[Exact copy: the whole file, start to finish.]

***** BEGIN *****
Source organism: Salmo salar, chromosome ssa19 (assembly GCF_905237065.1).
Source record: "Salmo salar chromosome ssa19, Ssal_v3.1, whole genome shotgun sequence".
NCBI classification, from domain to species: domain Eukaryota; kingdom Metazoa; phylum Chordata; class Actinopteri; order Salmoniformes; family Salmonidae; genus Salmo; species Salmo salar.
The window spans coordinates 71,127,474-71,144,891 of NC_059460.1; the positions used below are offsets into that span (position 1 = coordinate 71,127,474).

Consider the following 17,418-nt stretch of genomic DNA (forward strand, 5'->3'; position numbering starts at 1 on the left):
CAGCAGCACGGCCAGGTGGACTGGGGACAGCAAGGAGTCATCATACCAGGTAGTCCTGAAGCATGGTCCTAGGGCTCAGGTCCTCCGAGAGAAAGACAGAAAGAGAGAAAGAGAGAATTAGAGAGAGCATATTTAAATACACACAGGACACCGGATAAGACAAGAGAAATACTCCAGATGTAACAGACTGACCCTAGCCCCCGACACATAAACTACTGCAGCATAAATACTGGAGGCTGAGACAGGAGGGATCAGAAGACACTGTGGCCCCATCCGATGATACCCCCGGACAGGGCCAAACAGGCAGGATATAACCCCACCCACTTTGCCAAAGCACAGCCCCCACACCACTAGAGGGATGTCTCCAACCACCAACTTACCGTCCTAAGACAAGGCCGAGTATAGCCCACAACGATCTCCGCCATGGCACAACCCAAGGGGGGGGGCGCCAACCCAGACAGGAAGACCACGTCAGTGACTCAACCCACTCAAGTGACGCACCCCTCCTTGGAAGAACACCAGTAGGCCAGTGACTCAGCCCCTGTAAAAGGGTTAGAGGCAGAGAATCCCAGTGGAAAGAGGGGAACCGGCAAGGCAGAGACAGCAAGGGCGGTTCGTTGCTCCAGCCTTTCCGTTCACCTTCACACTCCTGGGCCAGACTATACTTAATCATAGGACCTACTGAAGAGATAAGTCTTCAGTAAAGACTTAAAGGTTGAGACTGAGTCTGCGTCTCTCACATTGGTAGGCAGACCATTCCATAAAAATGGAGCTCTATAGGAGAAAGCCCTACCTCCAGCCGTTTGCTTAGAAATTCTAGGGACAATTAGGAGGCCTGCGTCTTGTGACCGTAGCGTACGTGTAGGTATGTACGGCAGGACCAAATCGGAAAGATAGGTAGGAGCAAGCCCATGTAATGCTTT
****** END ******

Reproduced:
Source organism: Salmo salar, chromosome ssa19 (assembly GCF_905237065.1).
Source record: "Salmo salar chromosome ssa19, Ssal_v3.1, whole genome shotgun sequence".
NCBI classification, from domain to species: domain Eukaryota; kingdom Metazoa; phylum Chordata; class Actinopteri; order Salmoniformes; family Salmonidae; genus Salmo; species Salmo salar.
The window spans coordinates 71,127,474-71,144,891 of NC_059460.1; the positions used below are offsets into that span (position 1 = coordinate 71,127,474).

Consider the following 17,418-nt stretch of genomic DNA (forward strand, 5'->3'; position numbering starts at 1 on the left):
CAGCAGCACGGCCAGGTGGACTGGGGACAGCAAGGAGTCATCATACCAGGTAGTCCTGAAGCATGGTCCTAGGGCTCAGGTCCTCCGAGAGAAAGACAGAAAGAGAGAAAGAGAGAATTAGAGAGAGCATATTTAAATACACACAGGACACCGGATAAGACAAGAGAAATACTCCAGATGTAACAGACTGACCCTAGCCCCCGACACATAAACTACTGCAGCATAAATACTGGAGGCTGAGACAGGAGGGATCAGAAGACACTGTGGCCCCATCCGATGATACCCCCGGACAGGGCCAAACAGGCAGGATATAACCCCACCCACTTTGCCAAAGCACAGCCCCCACACCACTAGAGGGATGTCTCCAACCACCAACTTACCGTCCTAAGACAAGGCCGAGTATAGCCCACAACGATCTCCGCCATGGCACAACCCAAGGGGGGGGGCGCCAACCCAGACAGGAAGACCACGTCAGTGACTCAACCCACTCAAGTGACGCACCCCTCCTTGGAAGAACACCAGTAGGCCAGTGACTCAGCCCCTGTAAAAGGGTTAGAGGCAGAGAATCCCAGTGGAAAGAGGGGAACCGGCAAGGCAGAGACAGCAAGGGCGGTTCGTTGCTCCAGCCTTTCCGTTCACCTTCACACTCCTGGGCCAGACTATACTTAATCATAGGACCTACTGAAGAGATAAGTCTTCAGTAAAGACTTAAAGGTTGAGACTGAGTCTGCGTCTCTCACATTGGTAGGCAGACCATTCCATAAAAATGGAGCTCTATAGGAGAAAGCCCTACCTCCAGCCGTTTGCTTAGAAATTCTAGGGACAATTAGGAGGCCTGCGTCTTGTGACCGTAGCGTACGTGTAGGTATGTACGGCAGGACCAAATCGGAAAGATAGGTAGGAGCAAGCCCATGTAATGCTTT